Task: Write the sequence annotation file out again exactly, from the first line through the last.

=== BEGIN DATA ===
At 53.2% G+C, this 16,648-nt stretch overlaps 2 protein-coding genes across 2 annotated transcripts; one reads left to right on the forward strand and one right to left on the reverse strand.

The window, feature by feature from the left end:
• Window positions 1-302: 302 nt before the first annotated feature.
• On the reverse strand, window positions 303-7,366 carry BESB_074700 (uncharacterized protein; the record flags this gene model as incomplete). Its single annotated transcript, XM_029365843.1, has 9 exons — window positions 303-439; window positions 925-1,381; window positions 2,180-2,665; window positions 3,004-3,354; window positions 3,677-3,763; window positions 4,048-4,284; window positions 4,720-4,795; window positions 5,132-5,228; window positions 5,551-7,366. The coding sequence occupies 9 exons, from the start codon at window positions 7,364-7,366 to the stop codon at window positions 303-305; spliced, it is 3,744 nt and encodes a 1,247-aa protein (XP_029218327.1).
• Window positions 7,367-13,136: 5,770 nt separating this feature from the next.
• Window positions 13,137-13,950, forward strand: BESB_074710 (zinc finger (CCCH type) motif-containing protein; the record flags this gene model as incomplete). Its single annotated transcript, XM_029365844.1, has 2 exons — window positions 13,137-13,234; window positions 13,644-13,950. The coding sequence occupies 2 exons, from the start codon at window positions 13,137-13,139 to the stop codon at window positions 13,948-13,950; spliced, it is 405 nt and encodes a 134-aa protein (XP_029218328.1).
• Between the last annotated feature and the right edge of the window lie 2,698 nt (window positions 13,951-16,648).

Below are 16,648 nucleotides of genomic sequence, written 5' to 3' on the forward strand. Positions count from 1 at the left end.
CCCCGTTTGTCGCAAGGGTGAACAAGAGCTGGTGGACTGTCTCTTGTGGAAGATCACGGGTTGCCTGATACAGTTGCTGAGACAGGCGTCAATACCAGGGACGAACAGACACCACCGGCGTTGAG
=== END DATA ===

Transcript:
At 53.2% G+C, this 16,648-nt stretch overlaps 2 protein-coding genes across 2 annotated transcripts; one reads left to right on the forward strand and one right to left on the reverse strand.

The window, feature by feature from the left end:
• Window positions 1-302: 302 nt before the first annotated feature.
• On the reverse strand, window positions 303-7,366 carry BESB_074700 (uncharacterized protein; the record flags this gene model as incomplete). Its single annotated transcript, XM_029365843.1, has 9 exons — window positions 303-439; window positions 925-1,381; window positions 2,180-2,665; window positions 3,004-3,354; window positions 3,677-3,763; window positions 4,048-4,284; window positions 4,720-4,795; window positions 5,132-5,228; window positions 5,551-7,366. The coding sequence occupies 9 exons, from the start codon at window positions 7,364-7,366 to the stop codon at window positions 303-305; spliced, it is 3,744 nt and encodes a 1,247-aa protein (XP_029218327.1).
• Window positions 7,367-13,136: 5,770 nt separating this feature from the next.
• Window positions 13,137-13,950, forward strand: BESB_074710 (zinc finger (CCCH type) motif-containing protein; the record flags this gene model as incomplete). Its single annotated transcript, XM_029365844.1, has 2 exons — window positions 13,137-13,234; window positions 13,644-13,950. The coding sequence occupies 2 exons, from the start codon at window positions 13,137-13,139 to the stop codon at window positions 13,948-13,950; spliced, it is 405 nt and encodes a 134-aa protein (XP_029218328.1).
• Between the last annotated feature and the right edge of the window lie 2,698 nt (window positions 13,951-16,648).

Below are 16,648 nucleotides of genomic sequence, written 5' to 3' on the forward strand. Positions count from 1 at the left end.
CCCCGTTTGTCGCAAGGGTGAACAAGAGCTGGTGGACTGTCTCTTGTGGAAGATCACGGGTTGCCTGATACAGTTGCTGAGACAGGCGTCAATACCAGGGACGAACAGACACCACCGGCGTTGAG